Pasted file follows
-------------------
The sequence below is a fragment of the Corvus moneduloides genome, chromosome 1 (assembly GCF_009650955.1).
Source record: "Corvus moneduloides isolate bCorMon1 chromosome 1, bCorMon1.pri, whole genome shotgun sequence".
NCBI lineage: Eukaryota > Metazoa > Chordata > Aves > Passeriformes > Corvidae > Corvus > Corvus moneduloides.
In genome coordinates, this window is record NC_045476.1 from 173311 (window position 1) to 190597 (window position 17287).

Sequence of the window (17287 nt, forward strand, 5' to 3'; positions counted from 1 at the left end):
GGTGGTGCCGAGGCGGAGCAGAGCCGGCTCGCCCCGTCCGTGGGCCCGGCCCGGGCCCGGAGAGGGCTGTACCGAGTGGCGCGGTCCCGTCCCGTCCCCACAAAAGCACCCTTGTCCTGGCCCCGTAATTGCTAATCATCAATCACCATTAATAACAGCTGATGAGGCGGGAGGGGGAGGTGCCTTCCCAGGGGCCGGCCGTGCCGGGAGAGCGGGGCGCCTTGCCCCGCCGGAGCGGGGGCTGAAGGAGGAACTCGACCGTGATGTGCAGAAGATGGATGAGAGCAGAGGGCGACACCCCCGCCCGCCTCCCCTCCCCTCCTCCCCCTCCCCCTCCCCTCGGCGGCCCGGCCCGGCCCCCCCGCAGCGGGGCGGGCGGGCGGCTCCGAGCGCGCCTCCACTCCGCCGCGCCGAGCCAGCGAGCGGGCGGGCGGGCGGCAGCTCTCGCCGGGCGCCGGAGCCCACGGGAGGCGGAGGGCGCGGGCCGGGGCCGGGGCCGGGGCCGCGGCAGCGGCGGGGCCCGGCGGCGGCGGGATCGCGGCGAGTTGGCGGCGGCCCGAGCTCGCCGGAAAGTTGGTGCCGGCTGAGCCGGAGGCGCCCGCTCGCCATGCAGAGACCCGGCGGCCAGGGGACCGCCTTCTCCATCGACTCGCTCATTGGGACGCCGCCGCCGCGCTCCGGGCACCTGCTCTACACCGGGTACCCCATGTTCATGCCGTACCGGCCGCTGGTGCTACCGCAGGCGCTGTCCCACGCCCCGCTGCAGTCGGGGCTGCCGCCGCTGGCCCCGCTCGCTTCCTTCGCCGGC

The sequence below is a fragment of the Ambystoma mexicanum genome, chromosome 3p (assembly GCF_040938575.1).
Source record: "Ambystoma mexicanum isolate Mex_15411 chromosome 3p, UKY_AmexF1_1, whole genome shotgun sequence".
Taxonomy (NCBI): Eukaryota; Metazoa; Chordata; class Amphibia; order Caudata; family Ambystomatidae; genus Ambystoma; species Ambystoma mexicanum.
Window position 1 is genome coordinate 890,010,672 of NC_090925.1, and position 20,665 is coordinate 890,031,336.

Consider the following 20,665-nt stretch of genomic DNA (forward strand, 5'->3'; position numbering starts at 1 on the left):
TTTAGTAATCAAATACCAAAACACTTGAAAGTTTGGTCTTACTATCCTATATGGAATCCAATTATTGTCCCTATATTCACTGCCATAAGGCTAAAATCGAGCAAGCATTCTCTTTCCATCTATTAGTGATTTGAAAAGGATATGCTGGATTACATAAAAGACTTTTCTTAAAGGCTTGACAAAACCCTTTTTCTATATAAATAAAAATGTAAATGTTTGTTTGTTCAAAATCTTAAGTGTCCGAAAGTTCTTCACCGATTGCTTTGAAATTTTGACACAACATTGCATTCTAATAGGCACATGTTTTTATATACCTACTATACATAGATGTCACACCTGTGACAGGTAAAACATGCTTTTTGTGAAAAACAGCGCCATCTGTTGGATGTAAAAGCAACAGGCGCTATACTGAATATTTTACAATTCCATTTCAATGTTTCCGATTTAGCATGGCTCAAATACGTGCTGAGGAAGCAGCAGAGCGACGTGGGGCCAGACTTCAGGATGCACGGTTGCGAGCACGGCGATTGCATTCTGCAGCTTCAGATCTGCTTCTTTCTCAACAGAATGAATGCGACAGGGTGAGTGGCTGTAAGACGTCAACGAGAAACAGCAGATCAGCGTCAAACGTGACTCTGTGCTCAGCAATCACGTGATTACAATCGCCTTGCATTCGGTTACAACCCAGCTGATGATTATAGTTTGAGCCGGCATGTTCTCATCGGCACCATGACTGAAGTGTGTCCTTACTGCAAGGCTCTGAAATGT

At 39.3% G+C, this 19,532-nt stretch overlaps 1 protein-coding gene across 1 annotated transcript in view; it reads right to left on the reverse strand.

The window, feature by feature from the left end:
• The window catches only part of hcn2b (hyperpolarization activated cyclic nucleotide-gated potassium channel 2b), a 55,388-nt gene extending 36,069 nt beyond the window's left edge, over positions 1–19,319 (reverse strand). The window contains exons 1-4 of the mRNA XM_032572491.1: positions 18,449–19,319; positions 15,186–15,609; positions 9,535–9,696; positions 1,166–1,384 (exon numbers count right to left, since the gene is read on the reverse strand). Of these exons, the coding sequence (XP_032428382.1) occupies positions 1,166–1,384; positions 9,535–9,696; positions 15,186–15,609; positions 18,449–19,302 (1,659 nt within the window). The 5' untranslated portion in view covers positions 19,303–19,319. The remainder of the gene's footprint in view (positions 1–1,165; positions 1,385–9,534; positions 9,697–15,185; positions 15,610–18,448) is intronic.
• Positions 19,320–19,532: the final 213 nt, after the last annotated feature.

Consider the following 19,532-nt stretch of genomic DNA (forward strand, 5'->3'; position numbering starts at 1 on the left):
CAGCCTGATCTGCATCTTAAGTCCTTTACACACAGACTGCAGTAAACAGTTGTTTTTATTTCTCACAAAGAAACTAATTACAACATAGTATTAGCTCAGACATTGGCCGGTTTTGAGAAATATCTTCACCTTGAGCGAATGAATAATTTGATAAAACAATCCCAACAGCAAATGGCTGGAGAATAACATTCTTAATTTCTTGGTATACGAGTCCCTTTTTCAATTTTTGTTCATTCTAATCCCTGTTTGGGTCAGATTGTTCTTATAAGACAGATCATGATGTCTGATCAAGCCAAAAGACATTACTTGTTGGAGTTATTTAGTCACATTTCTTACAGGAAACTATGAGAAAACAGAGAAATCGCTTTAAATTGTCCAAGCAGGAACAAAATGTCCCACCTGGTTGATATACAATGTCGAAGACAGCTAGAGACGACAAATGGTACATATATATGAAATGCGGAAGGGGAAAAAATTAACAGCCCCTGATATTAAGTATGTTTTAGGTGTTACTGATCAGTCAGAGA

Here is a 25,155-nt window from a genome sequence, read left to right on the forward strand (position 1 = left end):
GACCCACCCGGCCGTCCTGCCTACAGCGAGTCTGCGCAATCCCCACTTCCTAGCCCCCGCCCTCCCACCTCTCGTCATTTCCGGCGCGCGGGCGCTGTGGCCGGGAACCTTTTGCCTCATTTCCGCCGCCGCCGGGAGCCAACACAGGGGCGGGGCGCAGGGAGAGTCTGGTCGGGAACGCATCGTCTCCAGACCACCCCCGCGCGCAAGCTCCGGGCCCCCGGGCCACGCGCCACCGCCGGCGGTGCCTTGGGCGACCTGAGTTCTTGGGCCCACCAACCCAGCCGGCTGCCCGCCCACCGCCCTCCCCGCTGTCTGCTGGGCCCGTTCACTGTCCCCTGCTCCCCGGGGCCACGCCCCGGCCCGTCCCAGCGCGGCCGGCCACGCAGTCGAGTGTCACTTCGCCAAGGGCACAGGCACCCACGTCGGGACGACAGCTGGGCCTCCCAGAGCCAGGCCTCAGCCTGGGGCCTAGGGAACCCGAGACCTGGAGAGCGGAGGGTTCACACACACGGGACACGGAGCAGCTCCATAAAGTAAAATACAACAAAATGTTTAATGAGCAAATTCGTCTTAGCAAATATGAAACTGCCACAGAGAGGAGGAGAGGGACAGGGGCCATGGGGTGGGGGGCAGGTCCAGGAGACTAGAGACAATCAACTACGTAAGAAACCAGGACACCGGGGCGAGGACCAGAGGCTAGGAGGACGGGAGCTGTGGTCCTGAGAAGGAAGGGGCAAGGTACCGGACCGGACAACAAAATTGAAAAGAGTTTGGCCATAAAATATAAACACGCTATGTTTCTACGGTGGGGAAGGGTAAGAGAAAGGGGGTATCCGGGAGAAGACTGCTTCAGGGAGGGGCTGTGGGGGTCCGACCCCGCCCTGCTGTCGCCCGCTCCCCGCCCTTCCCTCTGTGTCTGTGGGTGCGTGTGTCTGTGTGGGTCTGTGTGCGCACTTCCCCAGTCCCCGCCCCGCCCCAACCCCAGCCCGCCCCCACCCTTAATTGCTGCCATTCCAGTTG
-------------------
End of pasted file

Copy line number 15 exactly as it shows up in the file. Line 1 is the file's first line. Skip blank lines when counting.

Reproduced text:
• The window catches only part of hcn2b (hyperpolarization activated cyclic nucleotide-gated potassium channel 2b), a 55,388-nt gene extending 36,069 nt beyond the window's left edge, over positions 1–19,319 (reverse strand). The window contains exons 1-4 of the mRNA XM_032572491.1: positions 18,449–19,319; positions 15,186–15,609; positions 9,535–9,696; positions 1,166–1,384 (exon numbers count right to left, since the gene is read on the reverse strand). Of these exons, the coding sequence (XP_032428382.1) occupies positions 1,166–1,384; positions 9,535–9,696; positions 15,186–15,609; positions 18,449–19,302 (1,659 nt within the window). The 5' untranslated portion in view covers positions 19,303–19,319. The remainder of the gene's footprint in view (positions 1–1,165; positions 1,385–9,534; positions 9,697–15,185; positions 15,610–18,448) is intronic.